Anacaona was born in Yaguana (today the town of Léogane, Haiti) in 1474. During Christopher Columbus’s visit to the chiefdom of Jaragua in what is now southwest Haiti in late 1496, Anacaona and her brother Bohechío appeared as equal negotiators. On that occasion, described by Bartolomé de las Casas in Historia de las Indias, Columbus successfully negotiated for tribute of food and cotton to be paid by the natives to the Spanish invaders under his command. The visit is described as having taken place in a friendly atmosphere. Several months later, Columbus arrived with a caravel to collect a part of the tribute. Anacaona and Behechío had sailed briefly aboard the caravel, near today’s Port-au-Prince in the Gulf of Gonâve.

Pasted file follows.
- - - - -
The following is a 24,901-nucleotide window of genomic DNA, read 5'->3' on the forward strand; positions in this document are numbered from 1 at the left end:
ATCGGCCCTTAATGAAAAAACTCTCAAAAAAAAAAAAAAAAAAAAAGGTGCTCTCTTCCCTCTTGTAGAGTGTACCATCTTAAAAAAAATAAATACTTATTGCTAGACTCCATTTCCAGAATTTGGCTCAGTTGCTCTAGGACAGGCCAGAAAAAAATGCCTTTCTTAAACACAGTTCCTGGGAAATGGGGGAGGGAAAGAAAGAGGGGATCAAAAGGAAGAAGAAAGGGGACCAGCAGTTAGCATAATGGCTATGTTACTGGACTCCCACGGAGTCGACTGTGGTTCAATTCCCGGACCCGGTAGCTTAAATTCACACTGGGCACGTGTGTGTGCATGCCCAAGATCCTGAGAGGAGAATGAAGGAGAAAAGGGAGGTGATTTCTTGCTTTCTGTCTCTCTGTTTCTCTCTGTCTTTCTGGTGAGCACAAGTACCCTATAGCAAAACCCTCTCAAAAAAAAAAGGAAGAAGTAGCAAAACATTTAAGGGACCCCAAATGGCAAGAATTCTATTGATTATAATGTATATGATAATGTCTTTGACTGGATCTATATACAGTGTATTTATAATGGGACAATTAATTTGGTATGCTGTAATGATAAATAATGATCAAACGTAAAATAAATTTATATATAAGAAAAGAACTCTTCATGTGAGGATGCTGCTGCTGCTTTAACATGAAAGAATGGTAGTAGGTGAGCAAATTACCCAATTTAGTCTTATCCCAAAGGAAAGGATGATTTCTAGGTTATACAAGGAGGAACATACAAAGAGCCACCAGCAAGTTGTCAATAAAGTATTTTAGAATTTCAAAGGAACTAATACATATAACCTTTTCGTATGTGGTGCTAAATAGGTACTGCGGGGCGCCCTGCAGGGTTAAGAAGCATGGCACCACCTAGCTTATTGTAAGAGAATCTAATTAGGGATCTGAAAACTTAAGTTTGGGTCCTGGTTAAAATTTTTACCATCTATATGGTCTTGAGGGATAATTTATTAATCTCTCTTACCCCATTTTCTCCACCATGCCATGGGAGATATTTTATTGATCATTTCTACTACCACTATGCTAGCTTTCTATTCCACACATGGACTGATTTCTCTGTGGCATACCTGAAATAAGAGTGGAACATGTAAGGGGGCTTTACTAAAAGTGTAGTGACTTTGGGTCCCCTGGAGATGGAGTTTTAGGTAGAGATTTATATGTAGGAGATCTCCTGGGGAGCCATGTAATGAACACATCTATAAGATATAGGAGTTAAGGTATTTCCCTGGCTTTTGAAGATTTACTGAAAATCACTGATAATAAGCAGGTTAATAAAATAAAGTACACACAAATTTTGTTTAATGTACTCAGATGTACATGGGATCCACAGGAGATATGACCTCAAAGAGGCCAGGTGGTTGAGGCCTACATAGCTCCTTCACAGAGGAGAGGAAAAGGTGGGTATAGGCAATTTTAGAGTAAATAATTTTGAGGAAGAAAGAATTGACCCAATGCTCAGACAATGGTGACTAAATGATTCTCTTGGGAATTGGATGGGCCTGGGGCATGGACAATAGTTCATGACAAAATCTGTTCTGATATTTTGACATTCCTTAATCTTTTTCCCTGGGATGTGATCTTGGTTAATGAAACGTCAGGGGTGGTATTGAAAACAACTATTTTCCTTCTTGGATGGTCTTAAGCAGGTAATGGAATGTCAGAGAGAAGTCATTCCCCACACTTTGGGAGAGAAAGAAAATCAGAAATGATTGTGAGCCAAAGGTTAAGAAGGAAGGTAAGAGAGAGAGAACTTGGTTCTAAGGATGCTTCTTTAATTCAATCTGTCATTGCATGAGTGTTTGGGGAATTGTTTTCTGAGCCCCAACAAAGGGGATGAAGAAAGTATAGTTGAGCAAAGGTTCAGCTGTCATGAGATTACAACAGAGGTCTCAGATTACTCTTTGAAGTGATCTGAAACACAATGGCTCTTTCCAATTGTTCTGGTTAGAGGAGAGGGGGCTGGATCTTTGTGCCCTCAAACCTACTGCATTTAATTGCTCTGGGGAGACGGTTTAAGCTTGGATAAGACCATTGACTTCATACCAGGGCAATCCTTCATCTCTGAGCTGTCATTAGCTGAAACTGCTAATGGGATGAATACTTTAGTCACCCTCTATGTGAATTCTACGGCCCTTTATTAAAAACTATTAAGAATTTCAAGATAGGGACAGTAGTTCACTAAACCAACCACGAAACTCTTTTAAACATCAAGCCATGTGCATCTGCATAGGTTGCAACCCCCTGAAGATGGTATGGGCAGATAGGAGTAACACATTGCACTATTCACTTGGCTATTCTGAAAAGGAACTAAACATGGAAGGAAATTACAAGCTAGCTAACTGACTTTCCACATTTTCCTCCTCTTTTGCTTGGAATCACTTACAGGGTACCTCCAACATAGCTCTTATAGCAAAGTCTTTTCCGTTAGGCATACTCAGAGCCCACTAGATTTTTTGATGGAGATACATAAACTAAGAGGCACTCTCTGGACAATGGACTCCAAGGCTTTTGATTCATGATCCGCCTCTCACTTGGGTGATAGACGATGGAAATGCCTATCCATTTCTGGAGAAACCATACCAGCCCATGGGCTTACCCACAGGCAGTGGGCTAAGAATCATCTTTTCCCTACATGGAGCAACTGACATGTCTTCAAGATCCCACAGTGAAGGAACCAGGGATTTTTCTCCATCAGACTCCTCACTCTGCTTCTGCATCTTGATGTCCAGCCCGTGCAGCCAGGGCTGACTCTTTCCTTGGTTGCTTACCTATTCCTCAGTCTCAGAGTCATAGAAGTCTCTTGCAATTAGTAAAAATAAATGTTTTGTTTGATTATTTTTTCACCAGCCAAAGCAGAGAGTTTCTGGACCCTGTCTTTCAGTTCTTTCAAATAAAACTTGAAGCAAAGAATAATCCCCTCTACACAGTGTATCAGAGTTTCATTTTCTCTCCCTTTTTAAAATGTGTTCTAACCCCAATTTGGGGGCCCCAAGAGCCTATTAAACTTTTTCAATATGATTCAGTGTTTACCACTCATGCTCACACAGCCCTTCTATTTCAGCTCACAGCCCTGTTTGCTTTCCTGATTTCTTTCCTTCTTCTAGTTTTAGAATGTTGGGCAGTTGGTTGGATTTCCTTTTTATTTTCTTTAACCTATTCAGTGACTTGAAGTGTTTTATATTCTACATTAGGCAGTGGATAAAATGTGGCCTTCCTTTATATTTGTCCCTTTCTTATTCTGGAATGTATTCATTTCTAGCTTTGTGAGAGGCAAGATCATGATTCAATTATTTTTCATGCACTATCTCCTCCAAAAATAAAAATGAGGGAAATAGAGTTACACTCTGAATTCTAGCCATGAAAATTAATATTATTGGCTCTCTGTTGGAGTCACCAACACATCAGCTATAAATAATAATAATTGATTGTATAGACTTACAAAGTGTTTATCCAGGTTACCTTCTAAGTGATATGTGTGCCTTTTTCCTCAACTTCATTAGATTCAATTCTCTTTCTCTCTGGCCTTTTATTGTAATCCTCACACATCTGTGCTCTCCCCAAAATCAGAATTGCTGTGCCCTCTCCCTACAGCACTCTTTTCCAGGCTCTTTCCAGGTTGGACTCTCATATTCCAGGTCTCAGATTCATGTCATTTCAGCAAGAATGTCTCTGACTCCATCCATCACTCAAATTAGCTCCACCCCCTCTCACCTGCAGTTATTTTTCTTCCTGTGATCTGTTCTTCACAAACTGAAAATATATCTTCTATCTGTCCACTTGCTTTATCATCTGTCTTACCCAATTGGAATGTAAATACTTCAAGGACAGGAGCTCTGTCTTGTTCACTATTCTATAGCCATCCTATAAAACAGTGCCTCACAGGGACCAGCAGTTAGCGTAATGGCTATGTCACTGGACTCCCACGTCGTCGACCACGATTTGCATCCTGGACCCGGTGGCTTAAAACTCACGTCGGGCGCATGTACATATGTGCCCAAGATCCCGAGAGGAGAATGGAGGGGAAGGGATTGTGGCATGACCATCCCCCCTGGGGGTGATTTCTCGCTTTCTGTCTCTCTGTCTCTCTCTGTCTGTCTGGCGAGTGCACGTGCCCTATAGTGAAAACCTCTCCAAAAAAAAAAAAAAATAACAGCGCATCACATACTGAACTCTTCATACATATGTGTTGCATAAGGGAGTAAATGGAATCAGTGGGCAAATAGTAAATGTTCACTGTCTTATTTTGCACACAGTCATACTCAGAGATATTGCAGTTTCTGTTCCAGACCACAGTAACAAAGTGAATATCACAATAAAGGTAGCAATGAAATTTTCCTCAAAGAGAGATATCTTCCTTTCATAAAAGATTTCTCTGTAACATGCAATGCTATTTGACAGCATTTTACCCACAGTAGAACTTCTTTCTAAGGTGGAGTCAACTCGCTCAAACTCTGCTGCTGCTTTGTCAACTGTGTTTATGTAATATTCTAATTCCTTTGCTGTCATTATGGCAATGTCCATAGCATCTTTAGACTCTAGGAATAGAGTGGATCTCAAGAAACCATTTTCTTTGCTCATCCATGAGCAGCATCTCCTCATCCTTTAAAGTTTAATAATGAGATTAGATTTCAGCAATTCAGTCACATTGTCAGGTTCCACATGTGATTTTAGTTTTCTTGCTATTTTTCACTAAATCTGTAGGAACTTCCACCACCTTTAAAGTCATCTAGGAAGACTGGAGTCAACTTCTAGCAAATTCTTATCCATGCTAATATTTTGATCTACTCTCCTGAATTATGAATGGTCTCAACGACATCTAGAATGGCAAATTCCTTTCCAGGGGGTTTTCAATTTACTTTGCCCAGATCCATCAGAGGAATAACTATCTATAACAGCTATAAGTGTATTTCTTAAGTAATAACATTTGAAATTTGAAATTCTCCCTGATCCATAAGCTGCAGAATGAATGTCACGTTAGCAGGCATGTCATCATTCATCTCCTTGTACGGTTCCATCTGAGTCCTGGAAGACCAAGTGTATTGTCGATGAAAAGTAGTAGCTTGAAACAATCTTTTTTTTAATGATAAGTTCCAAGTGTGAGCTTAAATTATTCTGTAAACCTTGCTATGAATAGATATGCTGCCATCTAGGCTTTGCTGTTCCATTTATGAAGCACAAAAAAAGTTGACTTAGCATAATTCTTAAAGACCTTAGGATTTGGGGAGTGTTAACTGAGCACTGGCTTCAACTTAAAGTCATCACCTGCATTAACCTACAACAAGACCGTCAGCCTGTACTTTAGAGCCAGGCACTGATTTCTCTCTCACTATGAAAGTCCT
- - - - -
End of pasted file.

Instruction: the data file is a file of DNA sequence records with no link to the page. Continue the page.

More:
Her immortalization in the intertwining histories of both Haiti and the Dominican Republic have resulted in the use of her name for various places in both countries. Many in Haiti claim her as a significant icon in early Haitian history and consequently a primordial founder of their country. Renowned Haitian American author Edwidge Danticat wrote an award-winning novel, Anacaona: Golden Flower, Haiti, 1490, in dedication to the fallen chief. She was immortalized by Puerto Rican salsa composer Tite Curet Alonso in his song “Anacaona”.